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Monday, March 10, 2008

Negative Yields, Emergency Rate Cuts

Several good blogs picked this up earlier last week… and now Bloomberg has picked up the story.

TIPS' Yields Show Fed Has Lost Control of Inflation (Update1): “Bond investors have never been so sure that the Federal Reserve will lose control of inflation. They're so convinced that they're giving up yields just to buy debt securities that protect against rising consumer prices.

The yield on the five-year Treasury Inflation-Protected Security due in 2012 has been negative since Feb. 29, ending last week at minus 0.16 percent. The notes, which were first sold in 1997, have never before traded below zero. Even so, firms from Deutsche Asset Management to Vanguard Group Inc., the second-biggest U.S. mutual fund company, say TIPS are a bargain.

For the first time in a generation, money managers must come to grips with a central bank that's more intent on spurring the economy than restraining price increases. With oil above $100 a barrel, gold approaching $1,000 an ounce and the dollar at a record low against the euro, TIPS show investors aren't convinced Fed Chairman Ben S. Bernanke will be able to tame inflation once policy makers stop cutting interest rates.”

This is definitely not good.

“The last time investors were so worried about faster inflation amid slowing growth, Paul A. Volcker presided over a Fed that would raise rates as high as 20 percent to end the stagflation crisis of the 1970s, according to Seth Plunkett, a bond fund manager at American Century Investment Management in Mountain View, California. The firm manages $20 billion.”

In my post We Need Another Volcker on September 12, 2007 is wrote:

“What the world needs is another Paul Volcker to really purge the system and set things up for real, robust growth. ASSET PRICE inflation (yeah that would include your ridiculously priced home) is just INFLATION by another name.”

Too late for that now.

The de-leveraging continues. That means more pain for risky assets, such as equities, is pending.

Hedge Funds Reel From Margin Calls Even on Treasuries (Update1): “The hedge-fund industry is reeling from its worst crisis in a decade as banks are now demanding more money pledged to support outstanding loans even when the investment is backed by the full faith and credit of the United States.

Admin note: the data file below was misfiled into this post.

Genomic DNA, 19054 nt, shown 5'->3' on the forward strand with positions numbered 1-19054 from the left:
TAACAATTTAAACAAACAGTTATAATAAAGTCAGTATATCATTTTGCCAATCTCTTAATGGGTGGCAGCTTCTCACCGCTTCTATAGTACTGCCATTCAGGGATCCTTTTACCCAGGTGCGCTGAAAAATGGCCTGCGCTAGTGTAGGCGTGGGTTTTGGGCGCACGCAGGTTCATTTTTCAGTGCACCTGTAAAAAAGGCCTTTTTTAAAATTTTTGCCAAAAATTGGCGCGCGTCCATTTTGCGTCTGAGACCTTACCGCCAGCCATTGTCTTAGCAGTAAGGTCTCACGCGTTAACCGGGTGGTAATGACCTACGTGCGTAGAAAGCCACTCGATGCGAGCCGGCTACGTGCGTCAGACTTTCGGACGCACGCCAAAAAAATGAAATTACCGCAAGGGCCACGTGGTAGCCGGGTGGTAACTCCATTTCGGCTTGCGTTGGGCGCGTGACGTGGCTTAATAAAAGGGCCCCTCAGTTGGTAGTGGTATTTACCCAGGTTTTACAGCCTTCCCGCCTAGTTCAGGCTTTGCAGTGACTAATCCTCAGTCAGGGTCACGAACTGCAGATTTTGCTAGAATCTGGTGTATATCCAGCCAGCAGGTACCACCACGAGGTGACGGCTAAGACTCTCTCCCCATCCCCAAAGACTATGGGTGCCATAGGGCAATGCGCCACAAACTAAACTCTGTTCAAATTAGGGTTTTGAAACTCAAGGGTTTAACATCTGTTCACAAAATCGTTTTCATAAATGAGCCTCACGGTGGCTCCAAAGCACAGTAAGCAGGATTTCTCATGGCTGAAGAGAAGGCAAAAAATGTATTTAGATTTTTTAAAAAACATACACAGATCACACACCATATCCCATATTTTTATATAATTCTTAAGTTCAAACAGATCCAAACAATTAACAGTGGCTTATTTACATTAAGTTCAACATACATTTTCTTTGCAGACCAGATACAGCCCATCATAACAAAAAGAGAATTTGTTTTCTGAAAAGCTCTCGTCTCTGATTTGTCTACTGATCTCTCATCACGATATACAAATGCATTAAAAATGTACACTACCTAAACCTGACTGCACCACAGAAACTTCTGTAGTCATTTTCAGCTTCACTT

Since Feb. 15, at least six hedge funds, totaling more than $5.4 billion, have been forced to liquidate or sell holdings because their lenders -- staggered by almost $190 billion of asset writedowns and credit losses caused by the collapse of the subprime-mortgage market -- raised borrowing rates by as much as 10-fold with new claims for extra collateral.

While lenders are most unsettled by credit consisting of real estate and consumer debt, bankers are now attempting to raise the rates they charge on Treasuries, considered the world's safest securities, because of the price fluctuations in the bond market.”

Carlyle is one of the more prominent casualties…

Carlyle Capital Says Lenders May Force Further Sales (Update3): “Carlyle Group's mortgage-bond fund said creditors may liquidate as much as $16 billion of securities unless the two sides reach agreement on debt repayments.

The fund has asked lenders to refrain from further sales after they liquidated collateral securing $5 billion of debt, Carlyle Capital Corp. said in a statement today. It is meeting lenders to discuss more than $400 million of margin calls and is “evaluating all options,” the Guernsey, U.K.-based fund said.”


This morning we’ve got the usual rumours: “The Fed will do an emergency cut this morning.”

S&P went bid of course as the source of the rumour was identified as Goldman Sachs.

For those among you that have been conditioned to believe that rates DOWN = equities UP... check it out:

Equities fall FIRST, and then rates fall SECOND. Rates and equities are POSITIVELY CORRELATED... with equities LEADING in BOTH directions. When the FED STOPS cutting rates, THAT is the signal to go LONG. Not before.

I’ve put up a nice little chart illustrating the relationship between short term rates and equities.

Furthermore, how can you get EXCITED about emergency rate cuts when real yields are negative? I mean, seriously.

Related Blog Posts:
Real Interest Rates Are Now Negative
The Death of Real Yields Continues

Related Headlines:
Auction-Rate Collapse Spurs Bond Sale ‘Tidal Wave’, Hearings in Congress
Money Markets May Force BOE to Revive Auctions, Barclays Says


Anonymous said...

Great stuff, Ben. Most people are conditioned to believe that rate cuts are good for stocks, because most people are not conditioned to think critically. Remember that the Fed overshot the mark and continued to cut into 2004, even after equities had found a bottom end of 2002, early 2003. I think it's more the psychology that "rate cuts are ending, so it must not be that bad".


my fav home lone said...

nice to go here. Almost all peoples get benefits through this rate cuts. Even some changes doesnt case much effect to people

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